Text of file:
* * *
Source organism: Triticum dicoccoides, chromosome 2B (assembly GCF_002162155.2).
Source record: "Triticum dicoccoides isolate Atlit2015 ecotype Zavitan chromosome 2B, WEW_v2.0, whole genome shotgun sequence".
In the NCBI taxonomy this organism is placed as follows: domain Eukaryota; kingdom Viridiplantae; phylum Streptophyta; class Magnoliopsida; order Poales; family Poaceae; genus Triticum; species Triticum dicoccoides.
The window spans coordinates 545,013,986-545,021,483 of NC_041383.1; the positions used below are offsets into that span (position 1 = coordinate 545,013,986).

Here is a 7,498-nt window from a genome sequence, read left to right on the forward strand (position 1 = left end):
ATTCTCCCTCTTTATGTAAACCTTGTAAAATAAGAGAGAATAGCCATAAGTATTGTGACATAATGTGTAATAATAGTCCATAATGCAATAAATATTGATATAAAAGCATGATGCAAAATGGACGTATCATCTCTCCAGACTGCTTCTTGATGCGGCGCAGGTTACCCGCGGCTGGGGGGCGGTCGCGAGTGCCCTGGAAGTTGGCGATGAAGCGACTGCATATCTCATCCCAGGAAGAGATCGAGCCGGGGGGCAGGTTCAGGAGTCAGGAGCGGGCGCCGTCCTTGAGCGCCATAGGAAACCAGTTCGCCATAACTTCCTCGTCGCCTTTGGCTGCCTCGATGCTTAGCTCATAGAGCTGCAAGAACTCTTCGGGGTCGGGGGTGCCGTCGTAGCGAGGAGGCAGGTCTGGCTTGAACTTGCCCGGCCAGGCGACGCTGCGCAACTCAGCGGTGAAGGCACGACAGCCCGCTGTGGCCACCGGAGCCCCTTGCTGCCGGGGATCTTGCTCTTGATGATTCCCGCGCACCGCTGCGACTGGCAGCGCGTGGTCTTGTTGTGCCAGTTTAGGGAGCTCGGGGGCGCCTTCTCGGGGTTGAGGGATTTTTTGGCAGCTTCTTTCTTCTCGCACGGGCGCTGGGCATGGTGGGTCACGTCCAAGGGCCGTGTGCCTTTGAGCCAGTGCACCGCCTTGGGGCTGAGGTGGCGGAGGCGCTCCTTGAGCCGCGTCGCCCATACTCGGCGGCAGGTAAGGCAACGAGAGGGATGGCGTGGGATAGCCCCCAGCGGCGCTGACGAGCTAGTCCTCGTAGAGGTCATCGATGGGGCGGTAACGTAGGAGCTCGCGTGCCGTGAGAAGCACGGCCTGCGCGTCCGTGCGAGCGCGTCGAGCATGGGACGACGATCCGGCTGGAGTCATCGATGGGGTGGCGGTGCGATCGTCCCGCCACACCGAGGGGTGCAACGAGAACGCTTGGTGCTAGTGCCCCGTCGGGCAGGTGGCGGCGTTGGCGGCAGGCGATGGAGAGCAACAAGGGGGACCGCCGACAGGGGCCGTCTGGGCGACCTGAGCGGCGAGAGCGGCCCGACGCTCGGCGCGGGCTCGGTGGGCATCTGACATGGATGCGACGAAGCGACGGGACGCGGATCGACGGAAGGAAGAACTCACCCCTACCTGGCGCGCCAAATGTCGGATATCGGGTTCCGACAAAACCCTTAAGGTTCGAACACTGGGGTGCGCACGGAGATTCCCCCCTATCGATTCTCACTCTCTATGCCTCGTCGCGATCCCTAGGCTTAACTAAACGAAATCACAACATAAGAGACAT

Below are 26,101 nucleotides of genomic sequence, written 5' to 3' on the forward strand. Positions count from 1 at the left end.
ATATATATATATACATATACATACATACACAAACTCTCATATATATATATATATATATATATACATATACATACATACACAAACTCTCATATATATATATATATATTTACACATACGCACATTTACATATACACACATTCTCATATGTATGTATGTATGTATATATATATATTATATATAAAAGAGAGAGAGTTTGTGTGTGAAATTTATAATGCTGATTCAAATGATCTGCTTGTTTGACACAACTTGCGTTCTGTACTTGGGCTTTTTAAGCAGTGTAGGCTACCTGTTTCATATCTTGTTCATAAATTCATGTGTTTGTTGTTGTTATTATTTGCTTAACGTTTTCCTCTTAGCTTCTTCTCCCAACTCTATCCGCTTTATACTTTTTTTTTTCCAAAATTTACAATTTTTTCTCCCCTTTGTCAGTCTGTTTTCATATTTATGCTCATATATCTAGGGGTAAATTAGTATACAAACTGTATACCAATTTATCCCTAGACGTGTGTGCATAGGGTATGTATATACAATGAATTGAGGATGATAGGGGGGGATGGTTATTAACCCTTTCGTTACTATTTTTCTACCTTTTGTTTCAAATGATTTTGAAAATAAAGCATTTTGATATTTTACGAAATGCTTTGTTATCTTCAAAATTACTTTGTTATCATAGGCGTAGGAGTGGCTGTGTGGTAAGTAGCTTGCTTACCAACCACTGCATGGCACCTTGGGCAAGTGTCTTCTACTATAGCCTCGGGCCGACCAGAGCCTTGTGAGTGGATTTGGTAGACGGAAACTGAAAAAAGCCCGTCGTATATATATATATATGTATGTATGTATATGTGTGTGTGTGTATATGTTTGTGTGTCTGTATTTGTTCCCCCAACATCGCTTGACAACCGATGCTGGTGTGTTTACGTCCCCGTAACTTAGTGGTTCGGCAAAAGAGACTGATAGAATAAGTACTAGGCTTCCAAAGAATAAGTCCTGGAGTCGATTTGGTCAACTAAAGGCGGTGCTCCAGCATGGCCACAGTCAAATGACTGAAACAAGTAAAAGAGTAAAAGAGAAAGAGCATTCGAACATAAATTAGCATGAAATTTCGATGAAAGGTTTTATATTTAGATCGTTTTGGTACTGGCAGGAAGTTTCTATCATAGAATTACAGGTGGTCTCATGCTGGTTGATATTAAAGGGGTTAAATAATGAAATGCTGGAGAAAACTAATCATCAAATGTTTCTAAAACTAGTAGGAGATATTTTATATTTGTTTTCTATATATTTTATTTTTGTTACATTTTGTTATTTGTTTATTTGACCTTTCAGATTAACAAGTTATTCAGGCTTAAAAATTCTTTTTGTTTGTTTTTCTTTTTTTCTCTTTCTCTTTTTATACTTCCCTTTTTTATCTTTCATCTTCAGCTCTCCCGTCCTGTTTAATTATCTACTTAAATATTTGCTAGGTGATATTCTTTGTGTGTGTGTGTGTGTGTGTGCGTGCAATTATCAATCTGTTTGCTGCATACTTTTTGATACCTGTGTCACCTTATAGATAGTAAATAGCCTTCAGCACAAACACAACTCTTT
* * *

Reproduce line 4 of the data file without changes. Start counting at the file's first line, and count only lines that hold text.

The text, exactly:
The window spans coordinates 545,013,986-545,021,483 of NC_041383.1; the positions used below are offsets into that span (position 1 = coordinate 545,013,986).